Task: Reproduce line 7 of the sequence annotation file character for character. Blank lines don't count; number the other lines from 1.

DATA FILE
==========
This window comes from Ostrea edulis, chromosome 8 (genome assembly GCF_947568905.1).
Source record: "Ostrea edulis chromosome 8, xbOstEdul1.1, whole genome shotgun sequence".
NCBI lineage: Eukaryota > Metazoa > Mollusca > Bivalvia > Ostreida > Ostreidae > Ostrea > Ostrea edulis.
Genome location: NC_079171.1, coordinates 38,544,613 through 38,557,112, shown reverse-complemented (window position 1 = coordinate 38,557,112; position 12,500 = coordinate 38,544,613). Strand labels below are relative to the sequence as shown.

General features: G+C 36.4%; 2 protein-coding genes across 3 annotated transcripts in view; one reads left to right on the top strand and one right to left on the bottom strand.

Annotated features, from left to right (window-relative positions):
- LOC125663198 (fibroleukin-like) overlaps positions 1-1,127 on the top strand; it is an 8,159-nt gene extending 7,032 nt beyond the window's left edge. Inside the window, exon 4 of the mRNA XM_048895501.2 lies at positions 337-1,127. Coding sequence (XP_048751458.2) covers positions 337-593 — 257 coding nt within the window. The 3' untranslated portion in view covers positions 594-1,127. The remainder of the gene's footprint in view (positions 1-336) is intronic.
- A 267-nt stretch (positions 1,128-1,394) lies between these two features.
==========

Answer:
- LOC125663198 (fibroleukin-like) overlaps positions 1-1,127 on the top strand; it is an 8,159-nt gene extending 7,032 nt beyond the window's left edge. Inside the window, exon 4 of the mRNA XM_048895501.2 lies at positions 337-1,127. Coding sequence (XP_048751458.2) covers positions 337-593 — 257 coding nt within the window. The 3' untranslated portion in view covers positions 594-1,127. The remainder of the gene's footprint in view (positions 1-336) is intronic.